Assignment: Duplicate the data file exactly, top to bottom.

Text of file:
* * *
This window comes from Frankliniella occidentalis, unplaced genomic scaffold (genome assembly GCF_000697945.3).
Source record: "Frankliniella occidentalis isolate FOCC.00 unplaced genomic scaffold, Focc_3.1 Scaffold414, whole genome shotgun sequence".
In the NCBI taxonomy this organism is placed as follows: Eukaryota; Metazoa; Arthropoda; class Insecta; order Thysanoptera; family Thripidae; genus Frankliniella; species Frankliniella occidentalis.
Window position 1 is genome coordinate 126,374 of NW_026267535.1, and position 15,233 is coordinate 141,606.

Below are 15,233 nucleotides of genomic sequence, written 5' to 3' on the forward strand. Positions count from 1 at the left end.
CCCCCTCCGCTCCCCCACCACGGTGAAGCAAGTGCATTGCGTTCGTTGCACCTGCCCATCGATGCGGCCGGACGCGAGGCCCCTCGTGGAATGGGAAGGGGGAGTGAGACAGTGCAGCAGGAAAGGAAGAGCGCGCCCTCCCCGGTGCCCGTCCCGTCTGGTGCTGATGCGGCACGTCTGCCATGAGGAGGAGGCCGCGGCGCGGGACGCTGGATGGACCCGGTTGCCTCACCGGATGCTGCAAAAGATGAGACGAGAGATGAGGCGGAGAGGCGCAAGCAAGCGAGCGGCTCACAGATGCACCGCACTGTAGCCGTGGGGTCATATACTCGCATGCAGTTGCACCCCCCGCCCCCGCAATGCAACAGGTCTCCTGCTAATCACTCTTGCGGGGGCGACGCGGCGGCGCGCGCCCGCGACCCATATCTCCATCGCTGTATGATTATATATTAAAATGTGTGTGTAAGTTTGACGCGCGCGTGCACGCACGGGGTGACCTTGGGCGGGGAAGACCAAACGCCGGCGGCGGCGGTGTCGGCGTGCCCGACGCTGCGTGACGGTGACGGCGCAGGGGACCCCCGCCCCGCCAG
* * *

This window comes from Frankliniella occidentalis, unplaced genomic scaffold (genome assembly GCF_000697945.3).
Source record: "Frankliniella occidentalis isolate FOCC.00 unplaced genomic scaffold, Focc_3.1 Scaffold414, whole genome shotgun sequence".
In the NCBI taxonomy this organism is placed as follows: Eukaryota; Metazoa; Arthropoda; class Insecta; order Thysanoptera; family Thripidae; genus Frankliniella; species Frankliniella occidentalis.
Window position 1 is genome coordinate 126,374 of NW_026267535.1, and position 15,233 is coordinate 141,606.

Below are 15,233 nucleotides of genomic sequence, written 5' to 3' on the forward strand. Positions count from 1 at the left end.
CCCCCTCCGCTCCCCCACCACGGTGAAGCAAGTGCATTGCGTTCGTTGCACCTGCCCATCGATGCGGCCGGACGCGAGGCCCCTCGTGGAATGGGAAGGGGGAGTGAGACAGTGCAGCAGGAAAGGAAGAGCGCGCCCTCCCCGGTGCCCGTCCCGTCTGGTGCTGATGCGGCACGTCTGCCATGAGGAGGAGGCCGCGGCGCGGGACGCTGGATGGACCCGGTTGCCTCACCGGATGCTGCAAAAGATGAGACGAGAGATGAGGCGGAGAGGCGCAAGCAAGCGAGCGGCTCACAGATGCACCGCACTGTAGCCGTGGGGTCATATACTCGCATGCAGTTGCACCCCCCGCCCCCGCAATGCAACAGGTCTCCTGCTAATCACTCTTGCGGGGGCGACGCGGCGGCGCGCGCCCGCGACCCATATCTCCATCGCTGTATGATTATATATTAAAATGTGTGTGTAAGTTTGACGCGCGCGTGCACGCACGGGGTGACCTTGGGCGGGGAAGACCAAACGCCGGCGGCGGCGGTGTCGGCGTGCCCGACGCTGCGTGACGGTGACGGCGCAGGGGACCCCCGCCCCGCCAG